Well design impact
Use of a slimmer riser leads to the loss of one hole size (17 1/2-in.) through the BOP stack. In the majority of wells, this loss could be offset by:
- Drilling the 17 11/2-in. section riserless
- Using one less casing string
- Downsizing an 8 11/2-in. section to around 6 3/4-in.
Certain projects could be completed more cost-effectively by using a top hole drilling vessel. For example, the riserless well section (to 17 1/2-in. TD) could be drilled with a low spec shallow water rig. This rig would only need to handle pipe and casings strings in open water. The higher cost/higher spec rig, fitted with a deepwater BOP, could then complete the drilling and testing/completion operations. This concept could be stretched further with specialist rigs for various sections in a batch drilled development.
The restricted internal diameter of 16-in. risers will impose some constraints on the choice of tools, such as subsurface test trees and tubing hangers. A 21-in. riser has long been the standard, and thus, little design effort has been focused on reducing tool diameters. However, given a lead from operators, such tools should soon become available. The impact on drilling costs will vary considerably between projects. Estimated savings on overall well construction costs would stem largely from lower rig rates.
As a result, considerable savings should follow in terms of reduced mobilization and upgrade expenditure. Also, operators should derive significant economic benefits from their ability to shrink project cycle times. Larger operators (or consortia of small operators) could stock slim riser pipe (which would be the key capital and lead-time item for new projects). The riser could then be allocated to rigs as appropriate, allowing the operator to take full advantage of the market and the locally available fleet.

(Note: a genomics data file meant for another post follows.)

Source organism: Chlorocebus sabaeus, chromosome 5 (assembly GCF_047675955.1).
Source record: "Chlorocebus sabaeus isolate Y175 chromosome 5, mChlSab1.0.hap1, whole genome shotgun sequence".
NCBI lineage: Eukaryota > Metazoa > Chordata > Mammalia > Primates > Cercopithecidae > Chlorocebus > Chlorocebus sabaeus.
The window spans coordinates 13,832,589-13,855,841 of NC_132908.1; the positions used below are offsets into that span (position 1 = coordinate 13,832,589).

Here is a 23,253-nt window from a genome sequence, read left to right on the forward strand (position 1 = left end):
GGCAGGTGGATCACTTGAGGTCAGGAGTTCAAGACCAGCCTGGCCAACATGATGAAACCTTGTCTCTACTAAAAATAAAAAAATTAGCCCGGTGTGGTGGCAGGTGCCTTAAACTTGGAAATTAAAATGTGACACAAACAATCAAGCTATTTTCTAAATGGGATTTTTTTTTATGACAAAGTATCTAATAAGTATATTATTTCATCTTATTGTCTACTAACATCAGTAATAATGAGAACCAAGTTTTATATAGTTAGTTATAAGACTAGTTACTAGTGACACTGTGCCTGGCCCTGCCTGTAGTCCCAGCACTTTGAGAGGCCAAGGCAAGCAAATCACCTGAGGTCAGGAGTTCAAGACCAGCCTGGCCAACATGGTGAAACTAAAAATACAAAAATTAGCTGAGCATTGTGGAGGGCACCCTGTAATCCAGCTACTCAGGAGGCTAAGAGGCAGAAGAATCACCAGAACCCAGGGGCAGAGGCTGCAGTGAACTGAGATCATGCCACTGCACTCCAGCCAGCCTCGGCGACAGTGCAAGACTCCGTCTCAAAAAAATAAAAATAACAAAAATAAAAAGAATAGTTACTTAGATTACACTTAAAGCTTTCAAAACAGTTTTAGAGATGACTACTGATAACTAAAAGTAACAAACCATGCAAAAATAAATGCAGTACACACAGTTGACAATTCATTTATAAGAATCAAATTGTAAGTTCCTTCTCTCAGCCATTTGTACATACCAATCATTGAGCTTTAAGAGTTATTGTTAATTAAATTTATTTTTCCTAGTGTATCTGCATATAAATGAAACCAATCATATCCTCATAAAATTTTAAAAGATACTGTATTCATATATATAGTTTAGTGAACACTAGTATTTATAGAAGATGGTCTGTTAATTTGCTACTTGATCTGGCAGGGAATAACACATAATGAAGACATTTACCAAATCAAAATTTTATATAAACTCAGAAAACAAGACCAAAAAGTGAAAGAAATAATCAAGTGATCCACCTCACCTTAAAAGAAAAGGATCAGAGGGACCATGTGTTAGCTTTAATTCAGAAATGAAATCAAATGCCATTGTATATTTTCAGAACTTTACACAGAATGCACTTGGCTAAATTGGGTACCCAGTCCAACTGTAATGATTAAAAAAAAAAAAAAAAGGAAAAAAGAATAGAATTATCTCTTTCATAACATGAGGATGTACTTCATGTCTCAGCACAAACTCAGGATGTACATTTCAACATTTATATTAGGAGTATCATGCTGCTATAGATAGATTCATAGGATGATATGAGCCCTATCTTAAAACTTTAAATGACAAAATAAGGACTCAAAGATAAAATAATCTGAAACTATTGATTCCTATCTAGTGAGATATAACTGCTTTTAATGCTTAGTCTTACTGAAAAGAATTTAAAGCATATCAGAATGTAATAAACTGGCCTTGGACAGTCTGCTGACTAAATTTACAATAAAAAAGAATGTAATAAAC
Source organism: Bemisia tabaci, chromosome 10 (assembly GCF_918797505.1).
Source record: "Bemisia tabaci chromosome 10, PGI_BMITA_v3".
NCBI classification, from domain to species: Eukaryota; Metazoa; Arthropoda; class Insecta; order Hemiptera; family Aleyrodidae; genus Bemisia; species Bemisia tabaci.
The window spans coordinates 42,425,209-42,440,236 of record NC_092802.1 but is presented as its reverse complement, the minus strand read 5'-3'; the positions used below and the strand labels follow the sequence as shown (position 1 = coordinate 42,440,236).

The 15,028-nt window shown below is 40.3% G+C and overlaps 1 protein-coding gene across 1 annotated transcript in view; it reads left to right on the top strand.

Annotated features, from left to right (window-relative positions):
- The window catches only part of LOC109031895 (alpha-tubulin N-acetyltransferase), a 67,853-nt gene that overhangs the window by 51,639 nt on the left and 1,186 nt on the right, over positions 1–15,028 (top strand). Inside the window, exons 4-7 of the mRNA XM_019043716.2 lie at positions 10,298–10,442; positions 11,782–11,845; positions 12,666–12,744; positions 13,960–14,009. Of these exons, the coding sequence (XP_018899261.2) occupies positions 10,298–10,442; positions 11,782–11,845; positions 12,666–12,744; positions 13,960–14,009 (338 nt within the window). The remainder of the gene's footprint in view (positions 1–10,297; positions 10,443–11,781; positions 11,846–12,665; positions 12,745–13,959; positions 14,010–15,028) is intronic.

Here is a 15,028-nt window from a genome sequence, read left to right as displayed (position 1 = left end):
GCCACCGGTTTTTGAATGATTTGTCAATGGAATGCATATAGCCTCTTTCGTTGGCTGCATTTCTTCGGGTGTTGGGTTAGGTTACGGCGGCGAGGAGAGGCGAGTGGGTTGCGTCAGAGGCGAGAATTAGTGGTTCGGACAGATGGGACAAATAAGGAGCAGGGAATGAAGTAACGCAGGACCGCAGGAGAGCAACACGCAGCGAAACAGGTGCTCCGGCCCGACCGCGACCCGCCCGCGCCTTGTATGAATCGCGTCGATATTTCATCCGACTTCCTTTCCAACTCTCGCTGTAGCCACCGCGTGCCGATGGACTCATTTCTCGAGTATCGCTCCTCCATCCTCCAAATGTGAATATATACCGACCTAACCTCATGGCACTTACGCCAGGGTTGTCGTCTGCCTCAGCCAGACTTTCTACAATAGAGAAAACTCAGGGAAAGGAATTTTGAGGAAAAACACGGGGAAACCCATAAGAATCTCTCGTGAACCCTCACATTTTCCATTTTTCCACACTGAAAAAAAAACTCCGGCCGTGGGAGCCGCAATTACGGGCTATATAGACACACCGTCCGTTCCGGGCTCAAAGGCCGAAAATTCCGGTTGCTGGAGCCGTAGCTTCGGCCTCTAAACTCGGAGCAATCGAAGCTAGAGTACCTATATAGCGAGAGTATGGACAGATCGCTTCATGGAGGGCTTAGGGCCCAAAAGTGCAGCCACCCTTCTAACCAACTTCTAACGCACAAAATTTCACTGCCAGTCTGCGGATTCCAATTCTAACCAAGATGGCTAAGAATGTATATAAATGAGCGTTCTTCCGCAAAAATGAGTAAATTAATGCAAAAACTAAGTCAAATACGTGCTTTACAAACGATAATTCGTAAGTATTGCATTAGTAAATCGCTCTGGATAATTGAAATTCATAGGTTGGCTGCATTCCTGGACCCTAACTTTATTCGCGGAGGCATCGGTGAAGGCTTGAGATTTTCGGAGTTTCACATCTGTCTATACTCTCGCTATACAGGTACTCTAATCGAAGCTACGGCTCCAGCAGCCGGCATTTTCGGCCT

Daily drilling costs would also come down due to the reduction in active mud volumes, the reduction in logistical support and lower fuel costs incurred by smaller rigs. If the entire well is effectively slimmed down, savings can also be achieved in drilling fluids, waste re-cycling, casing, cementing, and other materials.
As the proposed concept does not necessitate change-out of the rig's BOP stack to a smaller system, a rig using this concept could switch readily from Slim Riser deepwater mode to shallow water conventional mode (with a full bore riser). This would increase flexibility in marketing the rig. For example, a rig in northern Europe could operate in the deepwater plays during the summer weather window and revert to shallow water North Sea operations in winter. This would be a very attractive option for operators working in the Atlantic Margin who have been forced in the past to operate in hostile winter conditions due to the shortage of deepwater rigs.